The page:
"Once I'm able to drive," she said, "I will be able to take my children to day school. I can go shopping and to appointments. I can look for a job and get a job and drive myself to work.

"Once I know English enough, I hope to be a nurse. But right now I would do anything. Anything. I want to be working."

Elmira Galiyeva, SOICS' local immigration partnership coordinator, knows all too well the hardships Ajah and others like her face when immigrating to Canada and specifically to the South Okanagan where distances between destinations can be immense and public transportation is lacking.

<who>Photo Credit: NowMedia/GordGoble</who> Elmira Galiyeva (left) and Mario Avendano of SOICS

That's why she's a big believer in a program SOICS launched earlier this year called "Moving Forward" that helps immigrants (refugees, displaced individuals, temporary workers, permanent residents and more) overcome some of the toughest barriers they face.

Immediate, critical barriers like transportation and language.

The problem though is that the program needs bucks to continue into the future. It had bucks this year, being generously financed since May by Kia Canada's national "Kia Communities in Motion" initiative, but that funding is an unknown after March, 2023.

In fact, Galiyeva maintains Moving Forward deserves an even bigger pot going forward, believing a fully backed program would benefit not only immigrants but the communities they’re coming to, most of which are crying out for dedicated, enthusiastic workers they're simply not finding on the home-brewed front.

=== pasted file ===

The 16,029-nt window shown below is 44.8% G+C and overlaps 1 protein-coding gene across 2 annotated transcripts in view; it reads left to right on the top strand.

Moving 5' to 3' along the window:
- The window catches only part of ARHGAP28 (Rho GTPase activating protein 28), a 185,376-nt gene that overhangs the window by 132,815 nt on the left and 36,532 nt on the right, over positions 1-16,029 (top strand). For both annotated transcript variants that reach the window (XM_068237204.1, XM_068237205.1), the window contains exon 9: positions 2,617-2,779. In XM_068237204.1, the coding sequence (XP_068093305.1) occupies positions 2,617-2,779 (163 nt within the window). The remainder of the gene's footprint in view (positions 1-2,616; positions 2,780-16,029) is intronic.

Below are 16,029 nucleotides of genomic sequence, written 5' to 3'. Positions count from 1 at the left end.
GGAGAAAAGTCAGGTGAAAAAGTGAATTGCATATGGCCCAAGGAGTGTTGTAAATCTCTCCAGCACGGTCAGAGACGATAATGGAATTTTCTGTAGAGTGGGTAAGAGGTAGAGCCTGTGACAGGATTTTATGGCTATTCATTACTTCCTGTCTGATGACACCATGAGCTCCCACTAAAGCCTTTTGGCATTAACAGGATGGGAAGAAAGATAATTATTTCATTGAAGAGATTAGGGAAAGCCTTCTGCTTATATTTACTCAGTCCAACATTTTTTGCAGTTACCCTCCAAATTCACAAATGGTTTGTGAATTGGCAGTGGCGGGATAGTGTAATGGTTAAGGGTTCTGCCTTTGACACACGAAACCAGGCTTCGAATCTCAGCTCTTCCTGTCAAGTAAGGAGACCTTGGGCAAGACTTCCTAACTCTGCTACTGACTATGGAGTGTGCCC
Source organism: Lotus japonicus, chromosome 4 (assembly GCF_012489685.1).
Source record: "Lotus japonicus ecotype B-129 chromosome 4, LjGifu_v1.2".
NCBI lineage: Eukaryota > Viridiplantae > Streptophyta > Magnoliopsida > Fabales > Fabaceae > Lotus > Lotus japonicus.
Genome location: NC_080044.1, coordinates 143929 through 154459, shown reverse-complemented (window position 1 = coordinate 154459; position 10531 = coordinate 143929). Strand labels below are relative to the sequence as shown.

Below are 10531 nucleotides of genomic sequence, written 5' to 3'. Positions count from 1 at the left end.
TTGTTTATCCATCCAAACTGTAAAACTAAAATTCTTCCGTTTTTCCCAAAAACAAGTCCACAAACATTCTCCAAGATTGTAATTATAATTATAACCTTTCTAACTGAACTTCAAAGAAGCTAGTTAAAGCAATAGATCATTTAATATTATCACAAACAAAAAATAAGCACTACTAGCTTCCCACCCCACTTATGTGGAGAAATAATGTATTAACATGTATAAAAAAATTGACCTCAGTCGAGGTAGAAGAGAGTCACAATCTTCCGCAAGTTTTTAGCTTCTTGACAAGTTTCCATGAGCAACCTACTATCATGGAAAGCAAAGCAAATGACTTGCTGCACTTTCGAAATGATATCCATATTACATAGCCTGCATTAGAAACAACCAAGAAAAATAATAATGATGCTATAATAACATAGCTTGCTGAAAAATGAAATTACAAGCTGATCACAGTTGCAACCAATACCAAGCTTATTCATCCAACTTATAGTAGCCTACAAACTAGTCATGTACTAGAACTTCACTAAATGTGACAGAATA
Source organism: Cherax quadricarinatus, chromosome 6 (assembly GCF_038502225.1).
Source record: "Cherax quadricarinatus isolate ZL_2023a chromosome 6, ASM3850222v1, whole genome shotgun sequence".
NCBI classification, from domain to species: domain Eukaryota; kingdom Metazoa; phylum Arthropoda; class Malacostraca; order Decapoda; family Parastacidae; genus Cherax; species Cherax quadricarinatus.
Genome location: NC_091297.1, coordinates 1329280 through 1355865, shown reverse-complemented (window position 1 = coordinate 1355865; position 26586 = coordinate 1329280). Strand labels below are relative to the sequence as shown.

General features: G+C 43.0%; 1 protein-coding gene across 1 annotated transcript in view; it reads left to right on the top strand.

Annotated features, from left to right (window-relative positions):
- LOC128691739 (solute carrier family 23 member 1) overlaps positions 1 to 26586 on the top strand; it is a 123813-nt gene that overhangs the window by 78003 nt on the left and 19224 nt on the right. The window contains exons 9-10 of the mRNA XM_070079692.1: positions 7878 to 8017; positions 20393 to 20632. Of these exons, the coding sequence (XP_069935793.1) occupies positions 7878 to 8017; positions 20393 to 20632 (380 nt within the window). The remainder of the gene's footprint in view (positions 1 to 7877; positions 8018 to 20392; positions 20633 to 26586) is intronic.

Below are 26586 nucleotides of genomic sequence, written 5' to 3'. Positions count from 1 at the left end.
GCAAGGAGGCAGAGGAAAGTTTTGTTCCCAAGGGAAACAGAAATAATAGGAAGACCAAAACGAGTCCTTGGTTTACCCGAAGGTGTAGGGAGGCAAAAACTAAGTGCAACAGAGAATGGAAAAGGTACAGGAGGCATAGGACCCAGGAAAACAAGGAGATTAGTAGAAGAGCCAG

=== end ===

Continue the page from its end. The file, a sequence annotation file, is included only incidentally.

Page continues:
<who>Photo Credit: NowMedia/GordGoble</who> English classes at SOICS

"With this Kia-funded project," she said, "we were able to help newcomers get connected, get moving. Transportation is often the biggest obstacle to finding jobs and getting to those jobs. And with Moving Forward we purchased bicycles, helmets and locks and we did a bicycle road safety program.

"And we did driving lessons. Newcomers can't afford lessons. They're expensive. So through the program we help them get their licenses. And once they have their licenses, they can move about freely and help themselves better."

According to Galiyeva, the program helps solve a myriad of issues. Issues like housing access.

"For example in Keremeos," she said, "the Lower Similkameen Community Resource Society built new housing. They have several units that are intended for families, but they can’t get people in because of the transportation."

Issues like remote jobs and remote workers.

<who>Photo Credit: NowMedia/GordGoble</who>

"If I find a job in, say, Naramata," said Galiyeva, "but I live in Penticton, I'm not going to take it if I don't have transportation. There's just one bus running."